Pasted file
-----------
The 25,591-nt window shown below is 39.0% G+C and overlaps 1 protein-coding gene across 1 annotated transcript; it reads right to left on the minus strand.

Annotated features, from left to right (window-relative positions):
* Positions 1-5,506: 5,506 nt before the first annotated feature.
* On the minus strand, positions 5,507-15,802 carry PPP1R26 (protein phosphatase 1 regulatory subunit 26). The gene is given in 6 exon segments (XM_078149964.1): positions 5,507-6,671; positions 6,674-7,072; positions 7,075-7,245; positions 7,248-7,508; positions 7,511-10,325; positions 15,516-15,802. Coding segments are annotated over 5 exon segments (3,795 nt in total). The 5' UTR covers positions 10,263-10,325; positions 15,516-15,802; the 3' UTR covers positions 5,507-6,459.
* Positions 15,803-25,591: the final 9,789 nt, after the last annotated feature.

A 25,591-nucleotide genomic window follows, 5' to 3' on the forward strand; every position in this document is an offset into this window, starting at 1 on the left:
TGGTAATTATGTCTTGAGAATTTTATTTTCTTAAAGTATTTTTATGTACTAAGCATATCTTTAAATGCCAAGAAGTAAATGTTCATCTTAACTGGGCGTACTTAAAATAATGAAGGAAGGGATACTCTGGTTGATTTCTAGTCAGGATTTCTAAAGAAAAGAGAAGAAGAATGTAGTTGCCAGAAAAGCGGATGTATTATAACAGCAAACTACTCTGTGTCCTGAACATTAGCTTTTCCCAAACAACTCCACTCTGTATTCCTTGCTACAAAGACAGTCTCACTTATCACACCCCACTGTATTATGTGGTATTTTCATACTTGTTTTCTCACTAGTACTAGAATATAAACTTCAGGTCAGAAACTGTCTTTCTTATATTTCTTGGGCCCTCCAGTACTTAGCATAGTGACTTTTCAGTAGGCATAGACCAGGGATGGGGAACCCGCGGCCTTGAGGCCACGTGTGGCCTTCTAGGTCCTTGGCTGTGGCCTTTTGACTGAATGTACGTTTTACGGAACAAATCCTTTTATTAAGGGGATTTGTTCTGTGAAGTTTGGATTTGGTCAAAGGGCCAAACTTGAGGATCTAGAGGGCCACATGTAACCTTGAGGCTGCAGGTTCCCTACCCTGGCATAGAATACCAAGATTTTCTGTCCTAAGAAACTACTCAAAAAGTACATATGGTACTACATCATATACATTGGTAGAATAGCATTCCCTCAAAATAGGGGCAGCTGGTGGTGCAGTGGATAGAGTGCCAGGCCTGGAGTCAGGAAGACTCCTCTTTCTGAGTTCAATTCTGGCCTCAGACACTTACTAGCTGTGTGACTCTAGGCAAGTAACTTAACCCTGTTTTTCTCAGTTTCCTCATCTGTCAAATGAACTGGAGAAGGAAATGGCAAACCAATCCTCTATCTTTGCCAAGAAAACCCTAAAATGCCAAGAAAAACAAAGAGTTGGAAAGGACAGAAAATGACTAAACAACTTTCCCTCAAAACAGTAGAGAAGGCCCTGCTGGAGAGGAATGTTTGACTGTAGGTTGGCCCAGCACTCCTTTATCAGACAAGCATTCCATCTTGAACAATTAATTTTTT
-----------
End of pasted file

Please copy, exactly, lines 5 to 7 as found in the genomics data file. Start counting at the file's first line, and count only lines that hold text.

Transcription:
* Positions 15,803-25,591: the final 9,789 nt, after the last annotated feature.

A 25,591-nucleotide genomic window follows, 5' to 3' on the forward strand; every position in this document is an offset into this window, starting at 1 on the left:
TGGTAATTATGTCTTGAGAATTTTATTTTCTTAAAGTATTTTTATGTACTAAGCATATCTTTAAATGCCAAGAAGTAAATGTTCATCTTAACTGGGCGTACTTAAAATAATGAAGGAAGGGATACTCTGGTTGATTTCTAGTCAGGATTTCTAAAGAAAAGAGAAGAAGAATGTAGTTGCCAGAAAAGCGGATGTATTATAACAGCAAACTACTCTGTGTCCTGAACATTAGCTTTTCCCAAACAACTCCACTCTGTATTCCTTGCTACAAAGACAGTCTCACTTATCACACCCCACTGTATTATGTGGTATTTTCATACTTGTTTTCTCACTAGTACTAGAATATAAACTTCAGGTCAGAAACTGTCTTTCTTATATTTCTTGGGCCCTCCAGTACTTAGCATAGTGACTTTTCAGTAGGCATAGACCAGGGATGGGGAACCCGCGGCCTTGAGGCCACGTGTGGCCTTCTAGGTCCTTGGCTGTGGCCTTTTGACTGAATGTACGTTTTACGGAACAAATCCTTTTATTAAGGGGATTTGTTCTGTGAAGTTTGGATTTGGTCAAAGGGCCAAACTTGAGGATCTAGAGGGCCACATGTAACCTTGAGGCTGCAGGTTCCCTACCCTGGCATAGAATACCAAGATTTTCTGTCCTAAGAAACTACTCAAAAAGTACATATGGTACTACATCATATACATTGGTAGAATAGCATTCCCTCAAAATAGGGGCAGCTGGTGGTGCAGTGGATAGAGTGCCAGGCCTGGAGTCAGGAAGACTCCTCTTTCTGAGTTCAATTCTGGCCTCAGACACTTACTAGCTGTGTGACTCTAGGCAAGTAACTTAACCCTGTTTTTCTCAGTTTCCTCATCTGTCAAATGAACTGGAGAAGGAAATGGCAAACCAATCCTCTATCTTTGCCAAGAAAACCCTAAAATGCCAAGAAAAACAAAGAGTTGGAAAGGACAGAAAATGACTAAACAACTTTCCCTCAAAACAGTAGAGAAGGCCCTGCTGGAGAGGAATGTTTGACTGTAGGTTGGCCCAGCACTCCTTTATCAGACAAGCATTCCATCTTGAACAATTAATTTTTT